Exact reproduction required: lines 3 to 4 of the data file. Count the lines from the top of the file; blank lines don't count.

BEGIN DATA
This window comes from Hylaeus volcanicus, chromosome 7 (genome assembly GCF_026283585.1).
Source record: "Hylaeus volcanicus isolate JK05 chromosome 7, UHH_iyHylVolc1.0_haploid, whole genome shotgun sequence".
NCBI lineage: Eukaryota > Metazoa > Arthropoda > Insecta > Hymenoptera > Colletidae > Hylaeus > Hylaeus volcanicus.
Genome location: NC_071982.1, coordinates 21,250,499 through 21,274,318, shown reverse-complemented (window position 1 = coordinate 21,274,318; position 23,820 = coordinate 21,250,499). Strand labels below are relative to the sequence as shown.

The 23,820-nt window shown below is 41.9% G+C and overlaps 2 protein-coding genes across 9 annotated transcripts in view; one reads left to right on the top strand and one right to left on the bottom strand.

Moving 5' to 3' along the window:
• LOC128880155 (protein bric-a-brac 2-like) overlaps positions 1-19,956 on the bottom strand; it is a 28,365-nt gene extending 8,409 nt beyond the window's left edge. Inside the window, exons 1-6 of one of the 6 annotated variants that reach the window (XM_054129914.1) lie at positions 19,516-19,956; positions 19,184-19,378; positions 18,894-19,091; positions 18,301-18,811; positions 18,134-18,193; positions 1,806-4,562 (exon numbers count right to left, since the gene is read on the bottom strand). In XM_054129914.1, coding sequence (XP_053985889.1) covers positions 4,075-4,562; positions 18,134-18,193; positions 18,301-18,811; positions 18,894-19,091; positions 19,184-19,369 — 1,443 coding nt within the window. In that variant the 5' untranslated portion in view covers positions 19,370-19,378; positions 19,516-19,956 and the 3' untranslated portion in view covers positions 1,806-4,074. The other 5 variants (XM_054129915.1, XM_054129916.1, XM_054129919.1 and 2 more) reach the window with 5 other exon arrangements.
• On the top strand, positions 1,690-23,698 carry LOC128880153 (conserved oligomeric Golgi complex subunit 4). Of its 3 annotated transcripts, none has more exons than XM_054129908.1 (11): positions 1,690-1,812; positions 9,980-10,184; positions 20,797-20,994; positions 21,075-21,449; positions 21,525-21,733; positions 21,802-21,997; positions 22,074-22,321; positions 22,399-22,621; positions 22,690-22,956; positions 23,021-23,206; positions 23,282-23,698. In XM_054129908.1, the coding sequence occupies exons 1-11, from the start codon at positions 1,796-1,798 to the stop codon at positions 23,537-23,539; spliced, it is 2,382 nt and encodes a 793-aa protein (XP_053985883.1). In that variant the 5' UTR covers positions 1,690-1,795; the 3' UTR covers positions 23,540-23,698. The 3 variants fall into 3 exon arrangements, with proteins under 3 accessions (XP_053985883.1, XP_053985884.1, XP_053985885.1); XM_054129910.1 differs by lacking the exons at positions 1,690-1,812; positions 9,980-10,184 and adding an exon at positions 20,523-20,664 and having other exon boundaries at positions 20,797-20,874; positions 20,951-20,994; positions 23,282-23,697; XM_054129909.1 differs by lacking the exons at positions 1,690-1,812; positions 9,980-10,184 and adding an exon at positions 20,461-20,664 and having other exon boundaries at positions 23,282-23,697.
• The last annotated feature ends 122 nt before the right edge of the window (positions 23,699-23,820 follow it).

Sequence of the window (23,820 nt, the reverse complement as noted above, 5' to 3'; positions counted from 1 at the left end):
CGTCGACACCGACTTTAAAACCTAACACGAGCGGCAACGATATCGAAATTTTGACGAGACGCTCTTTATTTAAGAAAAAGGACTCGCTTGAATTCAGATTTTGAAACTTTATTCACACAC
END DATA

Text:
NCBI lineage: Eukaryota > Metazoa > Arthropoda > Insecta > Hymenoptera > Colletidae > Hylaeus > Hylaeus volcanicus.
Genome location: NC_071982.1, coordinates 21,250,499 through 21,274,318, shown reverse-complemented (window position 1 = coordinate 21,274,318; position 23,820 = coordinate 21,250,499). Strand labels below are relative to the sequence as shown.